Tick-Tock: The Age Your Fertility Takes a NosediveMonica Bielanko
I’m 37 years old. Well, I will be in a month. I’m also nine months pregnant.
According to The Huffington Post, it’s a good thing I’m knocked up now because my fertility is about to take a serious nosedive.
The American College of Obstetricians and Gynecologists is emphasizing our ability to have babies declines gradually “but significantly” beginning around age 32, then more rapidly after age 37.
Dr. Samantha Butts, a member of ACOG’s Gynecologic Practice Subcommittee on Reproductive Endocrinology, tells HuffPo that women shouldn’t necessarily try to get pregnant by a specific age, but understanding what happens to our eggs after 37 is nice for women to know so they can have a framework to think about things.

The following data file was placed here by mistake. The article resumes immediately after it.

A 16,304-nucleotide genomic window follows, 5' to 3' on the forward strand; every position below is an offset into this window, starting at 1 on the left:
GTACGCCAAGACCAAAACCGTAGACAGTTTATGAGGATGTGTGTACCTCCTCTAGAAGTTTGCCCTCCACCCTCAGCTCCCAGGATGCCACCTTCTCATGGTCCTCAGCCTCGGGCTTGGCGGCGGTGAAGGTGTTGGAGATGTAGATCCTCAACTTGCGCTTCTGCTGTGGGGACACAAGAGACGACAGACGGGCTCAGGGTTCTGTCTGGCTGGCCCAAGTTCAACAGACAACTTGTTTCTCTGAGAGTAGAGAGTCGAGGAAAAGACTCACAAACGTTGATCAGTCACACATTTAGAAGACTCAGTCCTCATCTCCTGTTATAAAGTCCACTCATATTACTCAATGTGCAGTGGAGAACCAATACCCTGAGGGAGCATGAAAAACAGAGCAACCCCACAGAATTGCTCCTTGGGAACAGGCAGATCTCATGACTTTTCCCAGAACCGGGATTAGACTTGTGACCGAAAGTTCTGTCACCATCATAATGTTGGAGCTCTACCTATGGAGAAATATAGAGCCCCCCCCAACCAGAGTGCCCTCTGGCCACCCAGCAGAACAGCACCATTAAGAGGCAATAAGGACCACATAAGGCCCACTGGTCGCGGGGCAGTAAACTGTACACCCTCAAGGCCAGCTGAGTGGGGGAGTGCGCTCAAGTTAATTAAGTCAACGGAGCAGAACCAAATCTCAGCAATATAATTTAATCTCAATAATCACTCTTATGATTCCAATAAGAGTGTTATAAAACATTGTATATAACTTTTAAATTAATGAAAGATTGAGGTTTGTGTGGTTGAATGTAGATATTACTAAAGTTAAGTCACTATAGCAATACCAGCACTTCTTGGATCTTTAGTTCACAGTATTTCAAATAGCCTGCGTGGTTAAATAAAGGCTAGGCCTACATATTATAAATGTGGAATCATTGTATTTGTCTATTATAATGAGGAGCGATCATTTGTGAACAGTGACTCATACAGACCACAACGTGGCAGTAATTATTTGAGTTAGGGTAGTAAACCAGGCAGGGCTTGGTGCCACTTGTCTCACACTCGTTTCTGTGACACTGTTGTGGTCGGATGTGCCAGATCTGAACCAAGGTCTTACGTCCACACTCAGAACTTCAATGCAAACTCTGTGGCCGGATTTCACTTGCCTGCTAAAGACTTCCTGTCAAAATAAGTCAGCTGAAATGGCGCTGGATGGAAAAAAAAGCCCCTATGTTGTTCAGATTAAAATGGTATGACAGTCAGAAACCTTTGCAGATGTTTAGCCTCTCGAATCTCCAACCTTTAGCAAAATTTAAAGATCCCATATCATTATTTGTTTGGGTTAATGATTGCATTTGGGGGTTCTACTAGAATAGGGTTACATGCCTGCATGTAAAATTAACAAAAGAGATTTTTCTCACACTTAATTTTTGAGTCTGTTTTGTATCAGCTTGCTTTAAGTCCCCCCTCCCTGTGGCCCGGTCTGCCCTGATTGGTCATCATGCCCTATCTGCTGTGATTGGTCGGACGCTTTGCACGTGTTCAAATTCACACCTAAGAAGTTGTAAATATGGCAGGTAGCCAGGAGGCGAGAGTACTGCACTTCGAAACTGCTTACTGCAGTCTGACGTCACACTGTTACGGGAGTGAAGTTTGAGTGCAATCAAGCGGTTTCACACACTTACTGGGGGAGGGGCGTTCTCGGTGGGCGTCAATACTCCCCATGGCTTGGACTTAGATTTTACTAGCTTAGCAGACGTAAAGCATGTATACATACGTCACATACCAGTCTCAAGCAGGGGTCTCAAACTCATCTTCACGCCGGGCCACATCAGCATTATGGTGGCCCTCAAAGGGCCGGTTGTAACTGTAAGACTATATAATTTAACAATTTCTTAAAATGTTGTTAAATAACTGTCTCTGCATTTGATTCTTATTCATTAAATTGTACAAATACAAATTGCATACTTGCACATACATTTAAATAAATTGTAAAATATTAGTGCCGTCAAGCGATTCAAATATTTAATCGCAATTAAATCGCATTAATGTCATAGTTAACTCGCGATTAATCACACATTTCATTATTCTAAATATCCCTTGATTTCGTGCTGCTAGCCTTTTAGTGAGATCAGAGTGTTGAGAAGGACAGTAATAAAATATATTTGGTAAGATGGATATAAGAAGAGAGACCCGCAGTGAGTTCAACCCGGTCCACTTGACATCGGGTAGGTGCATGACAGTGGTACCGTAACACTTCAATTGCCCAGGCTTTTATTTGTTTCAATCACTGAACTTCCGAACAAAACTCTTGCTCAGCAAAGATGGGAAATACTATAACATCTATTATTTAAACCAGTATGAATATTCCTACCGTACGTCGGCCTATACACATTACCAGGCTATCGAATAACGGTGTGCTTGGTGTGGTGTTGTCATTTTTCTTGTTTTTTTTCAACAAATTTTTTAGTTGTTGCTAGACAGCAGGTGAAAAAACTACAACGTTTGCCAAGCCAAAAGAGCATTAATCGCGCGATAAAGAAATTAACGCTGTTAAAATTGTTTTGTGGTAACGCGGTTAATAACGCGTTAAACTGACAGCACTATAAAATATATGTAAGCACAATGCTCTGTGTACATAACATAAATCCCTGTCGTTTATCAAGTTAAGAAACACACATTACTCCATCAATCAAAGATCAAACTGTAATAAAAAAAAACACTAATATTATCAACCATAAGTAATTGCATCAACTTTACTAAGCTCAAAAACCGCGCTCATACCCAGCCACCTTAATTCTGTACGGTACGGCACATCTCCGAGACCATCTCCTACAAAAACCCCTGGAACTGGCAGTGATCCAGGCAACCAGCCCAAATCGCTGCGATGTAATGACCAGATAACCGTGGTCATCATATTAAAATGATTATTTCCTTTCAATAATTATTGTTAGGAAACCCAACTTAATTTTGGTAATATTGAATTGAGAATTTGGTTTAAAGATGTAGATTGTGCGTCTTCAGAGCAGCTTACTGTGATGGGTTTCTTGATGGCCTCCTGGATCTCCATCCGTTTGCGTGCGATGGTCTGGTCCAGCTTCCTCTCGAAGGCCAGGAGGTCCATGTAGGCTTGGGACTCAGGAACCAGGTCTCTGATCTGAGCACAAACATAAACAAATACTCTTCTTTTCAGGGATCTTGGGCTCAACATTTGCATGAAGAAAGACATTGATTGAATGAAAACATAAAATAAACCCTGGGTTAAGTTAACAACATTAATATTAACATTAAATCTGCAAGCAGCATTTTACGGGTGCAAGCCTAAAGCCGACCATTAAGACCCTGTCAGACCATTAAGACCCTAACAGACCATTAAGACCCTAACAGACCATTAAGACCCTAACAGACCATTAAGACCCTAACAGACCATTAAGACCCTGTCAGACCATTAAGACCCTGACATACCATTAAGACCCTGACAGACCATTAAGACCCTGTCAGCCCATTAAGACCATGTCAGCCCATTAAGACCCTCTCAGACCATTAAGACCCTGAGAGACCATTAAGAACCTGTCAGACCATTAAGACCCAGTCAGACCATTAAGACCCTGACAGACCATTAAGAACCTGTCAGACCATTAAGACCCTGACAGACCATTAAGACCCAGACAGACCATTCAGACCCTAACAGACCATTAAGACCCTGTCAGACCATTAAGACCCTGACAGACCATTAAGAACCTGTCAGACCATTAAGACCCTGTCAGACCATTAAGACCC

The new opinion encourages women older than 35 to go to a fertility specialist after six months of trying and failing to conceive — or sooner, if clinically indicated. Women older than 40 are urged to get more immediate evaluation and possible treatment.
Butts said the new opinion is backed by studies looking at natural fertility within the population, as well as results from hundreds of fertility clinics on thousands of cycles of in vitro fertilization. She believes the more women know about their fertility and the factors that can influence it, the better they can plan and respond to different scenarios.
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